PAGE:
At a conceptual level you can think of modular as building blocks. If you could take an existing app and cut it into an arbitrary number of blocks based around the functionality of each block, then that would be a modular design. Another way to think of it is just like regular mixins in Ruby. Instead of defining the same methods in many different places, you can define the methods in a module and then include the module in all the places you require the methods. You can think of modular the same way for Sinatra, but instead of methods you would use the modular pieces of an app to use in different instances of the same app or different apps. So its essentially building reusable components.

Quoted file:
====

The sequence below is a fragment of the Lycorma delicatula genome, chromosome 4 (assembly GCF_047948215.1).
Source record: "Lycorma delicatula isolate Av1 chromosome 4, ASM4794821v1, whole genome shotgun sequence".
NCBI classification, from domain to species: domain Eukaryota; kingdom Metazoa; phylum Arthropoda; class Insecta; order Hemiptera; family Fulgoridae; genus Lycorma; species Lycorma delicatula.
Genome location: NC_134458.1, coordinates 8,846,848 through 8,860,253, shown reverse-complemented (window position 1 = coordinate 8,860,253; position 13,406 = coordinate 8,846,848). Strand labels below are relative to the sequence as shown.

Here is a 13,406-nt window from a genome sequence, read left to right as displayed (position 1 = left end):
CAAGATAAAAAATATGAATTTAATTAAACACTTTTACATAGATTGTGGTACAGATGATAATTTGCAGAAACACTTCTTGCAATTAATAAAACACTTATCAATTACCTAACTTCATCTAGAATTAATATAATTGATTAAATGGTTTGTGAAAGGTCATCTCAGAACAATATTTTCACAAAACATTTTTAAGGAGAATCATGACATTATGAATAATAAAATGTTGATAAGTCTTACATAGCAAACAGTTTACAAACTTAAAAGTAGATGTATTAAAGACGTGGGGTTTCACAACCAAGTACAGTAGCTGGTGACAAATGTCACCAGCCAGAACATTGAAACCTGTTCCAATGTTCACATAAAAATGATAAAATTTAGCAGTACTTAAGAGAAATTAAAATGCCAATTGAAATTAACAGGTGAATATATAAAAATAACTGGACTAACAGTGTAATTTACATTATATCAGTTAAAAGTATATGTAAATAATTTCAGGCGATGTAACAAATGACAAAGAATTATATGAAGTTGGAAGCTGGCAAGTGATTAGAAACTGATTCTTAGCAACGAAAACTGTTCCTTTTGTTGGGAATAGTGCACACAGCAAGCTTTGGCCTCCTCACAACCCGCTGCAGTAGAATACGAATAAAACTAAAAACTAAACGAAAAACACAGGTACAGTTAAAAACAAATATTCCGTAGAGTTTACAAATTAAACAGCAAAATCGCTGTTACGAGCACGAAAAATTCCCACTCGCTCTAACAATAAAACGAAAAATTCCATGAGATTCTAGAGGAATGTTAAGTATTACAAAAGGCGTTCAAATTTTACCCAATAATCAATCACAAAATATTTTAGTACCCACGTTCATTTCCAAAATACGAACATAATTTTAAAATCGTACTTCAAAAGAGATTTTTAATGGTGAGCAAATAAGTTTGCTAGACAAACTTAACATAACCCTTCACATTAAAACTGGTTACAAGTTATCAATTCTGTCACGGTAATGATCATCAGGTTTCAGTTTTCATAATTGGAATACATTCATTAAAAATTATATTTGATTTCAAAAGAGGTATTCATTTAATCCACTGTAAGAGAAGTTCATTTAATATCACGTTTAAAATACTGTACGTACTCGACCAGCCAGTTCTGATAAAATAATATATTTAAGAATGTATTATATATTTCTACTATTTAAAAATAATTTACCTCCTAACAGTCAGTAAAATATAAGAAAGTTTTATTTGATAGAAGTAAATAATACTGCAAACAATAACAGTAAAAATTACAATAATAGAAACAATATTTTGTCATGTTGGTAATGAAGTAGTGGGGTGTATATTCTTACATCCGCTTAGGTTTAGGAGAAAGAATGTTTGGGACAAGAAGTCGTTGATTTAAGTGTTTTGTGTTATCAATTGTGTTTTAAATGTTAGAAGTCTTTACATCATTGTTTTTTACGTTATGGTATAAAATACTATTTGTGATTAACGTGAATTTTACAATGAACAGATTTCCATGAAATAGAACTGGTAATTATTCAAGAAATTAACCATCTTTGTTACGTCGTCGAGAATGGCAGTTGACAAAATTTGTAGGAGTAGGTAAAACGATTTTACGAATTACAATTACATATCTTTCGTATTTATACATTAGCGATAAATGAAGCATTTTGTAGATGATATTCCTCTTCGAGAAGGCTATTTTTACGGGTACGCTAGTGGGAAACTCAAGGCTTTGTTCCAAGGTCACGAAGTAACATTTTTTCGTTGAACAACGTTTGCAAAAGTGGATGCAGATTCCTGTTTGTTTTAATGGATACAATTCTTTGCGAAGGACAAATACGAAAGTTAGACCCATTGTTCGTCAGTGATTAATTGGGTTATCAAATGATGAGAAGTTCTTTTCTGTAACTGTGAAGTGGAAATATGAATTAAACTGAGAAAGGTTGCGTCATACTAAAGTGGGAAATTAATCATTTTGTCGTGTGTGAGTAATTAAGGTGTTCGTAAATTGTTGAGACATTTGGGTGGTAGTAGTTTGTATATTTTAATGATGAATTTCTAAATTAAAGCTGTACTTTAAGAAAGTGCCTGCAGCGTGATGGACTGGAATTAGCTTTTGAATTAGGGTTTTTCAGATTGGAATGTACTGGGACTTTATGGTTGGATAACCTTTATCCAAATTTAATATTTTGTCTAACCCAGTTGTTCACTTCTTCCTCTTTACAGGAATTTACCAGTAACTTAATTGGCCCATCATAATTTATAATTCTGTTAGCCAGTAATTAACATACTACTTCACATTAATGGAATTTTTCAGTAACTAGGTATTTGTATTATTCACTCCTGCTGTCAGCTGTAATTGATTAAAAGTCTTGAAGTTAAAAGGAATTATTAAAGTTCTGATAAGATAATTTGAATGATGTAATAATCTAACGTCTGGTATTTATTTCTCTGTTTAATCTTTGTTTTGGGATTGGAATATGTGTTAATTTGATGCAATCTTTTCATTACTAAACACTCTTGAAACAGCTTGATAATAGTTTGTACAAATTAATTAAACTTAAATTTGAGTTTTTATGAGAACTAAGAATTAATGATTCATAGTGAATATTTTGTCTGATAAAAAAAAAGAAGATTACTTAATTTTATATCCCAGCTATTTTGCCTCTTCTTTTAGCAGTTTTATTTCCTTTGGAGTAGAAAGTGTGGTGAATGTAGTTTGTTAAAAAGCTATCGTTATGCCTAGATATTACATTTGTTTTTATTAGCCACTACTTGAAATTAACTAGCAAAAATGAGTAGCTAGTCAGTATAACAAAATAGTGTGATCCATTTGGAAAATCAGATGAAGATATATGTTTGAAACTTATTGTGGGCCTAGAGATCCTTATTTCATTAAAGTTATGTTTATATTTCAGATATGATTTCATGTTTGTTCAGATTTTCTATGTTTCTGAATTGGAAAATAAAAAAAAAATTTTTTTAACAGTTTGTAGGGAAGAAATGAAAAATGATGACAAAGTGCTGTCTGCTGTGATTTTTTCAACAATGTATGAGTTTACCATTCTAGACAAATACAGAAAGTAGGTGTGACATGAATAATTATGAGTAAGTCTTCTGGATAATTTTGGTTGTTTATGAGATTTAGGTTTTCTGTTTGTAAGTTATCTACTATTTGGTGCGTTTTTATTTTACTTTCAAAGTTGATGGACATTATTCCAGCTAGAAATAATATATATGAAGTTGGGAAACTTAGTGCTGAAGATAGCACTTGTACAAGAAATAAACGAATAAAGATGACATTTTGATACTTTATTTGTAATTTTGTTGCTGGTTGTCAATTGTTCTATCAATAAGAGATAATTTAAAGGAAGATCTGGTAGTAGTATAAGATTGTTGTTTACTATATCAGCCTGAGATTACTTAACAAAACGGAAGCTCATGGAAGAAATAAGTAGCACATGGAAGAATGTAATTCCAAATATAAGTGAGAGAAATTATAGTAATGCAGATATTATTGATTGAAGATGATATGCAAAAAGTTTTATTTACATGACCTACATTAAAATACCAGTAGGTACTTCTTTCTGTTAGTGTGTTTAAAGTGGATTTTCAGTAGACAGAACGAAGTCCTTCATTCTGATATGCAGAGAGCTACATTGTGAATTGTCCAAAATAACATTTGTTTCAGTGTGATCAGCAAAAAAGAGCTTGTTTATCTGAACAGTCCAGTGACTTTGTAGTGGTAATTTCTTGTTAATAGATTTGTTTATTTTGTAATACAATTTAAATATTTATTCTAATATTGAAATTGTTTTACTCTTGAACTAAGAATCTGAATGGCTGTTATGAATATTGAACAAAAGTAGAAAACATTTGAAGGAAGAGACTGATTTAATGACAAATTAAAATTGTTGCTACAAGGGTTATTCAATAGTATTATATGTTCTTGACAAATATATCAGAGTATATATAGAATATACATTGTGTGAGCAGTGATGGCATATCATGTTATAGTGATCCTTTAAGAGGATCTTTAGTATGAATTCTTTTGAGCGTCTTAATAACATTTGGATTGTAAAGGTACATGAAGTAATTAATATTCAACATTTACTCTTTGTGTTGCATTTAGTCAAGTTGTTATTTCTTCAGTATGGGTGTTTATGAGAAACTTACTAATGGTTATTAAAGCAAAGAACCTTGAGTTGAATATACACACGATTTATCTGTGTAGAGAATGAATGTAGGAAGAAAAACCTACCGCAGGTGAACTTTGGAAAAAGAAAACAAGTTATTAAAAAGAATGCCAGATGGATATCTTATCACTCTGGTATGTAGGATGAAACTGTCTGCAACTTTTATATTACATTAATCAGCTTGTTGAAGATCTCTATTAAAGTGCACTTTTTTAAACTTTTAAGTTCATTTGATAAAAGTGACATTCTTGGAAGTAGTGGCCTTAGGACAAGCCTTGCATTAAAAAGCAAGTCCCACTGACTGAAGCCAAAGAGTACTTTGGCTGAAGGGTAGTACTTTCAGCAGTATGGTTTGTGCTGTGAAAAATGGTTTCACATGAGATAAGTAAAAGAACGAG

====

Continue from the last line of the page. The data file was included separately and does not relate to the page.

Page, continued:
Take a look at this stackoverflow question for a nice example of using components for different instances of the same app.
In your example, it depends on what your goal is in creating the app. When using Sinatra::Base most options are disabled by default, you must configure the options you want to use. Also, in your example you need to require 'sinatra/base' instead of require 'sinatra'. Essentially Sinatra::Base is a "blank slate" and most options are disabled by default.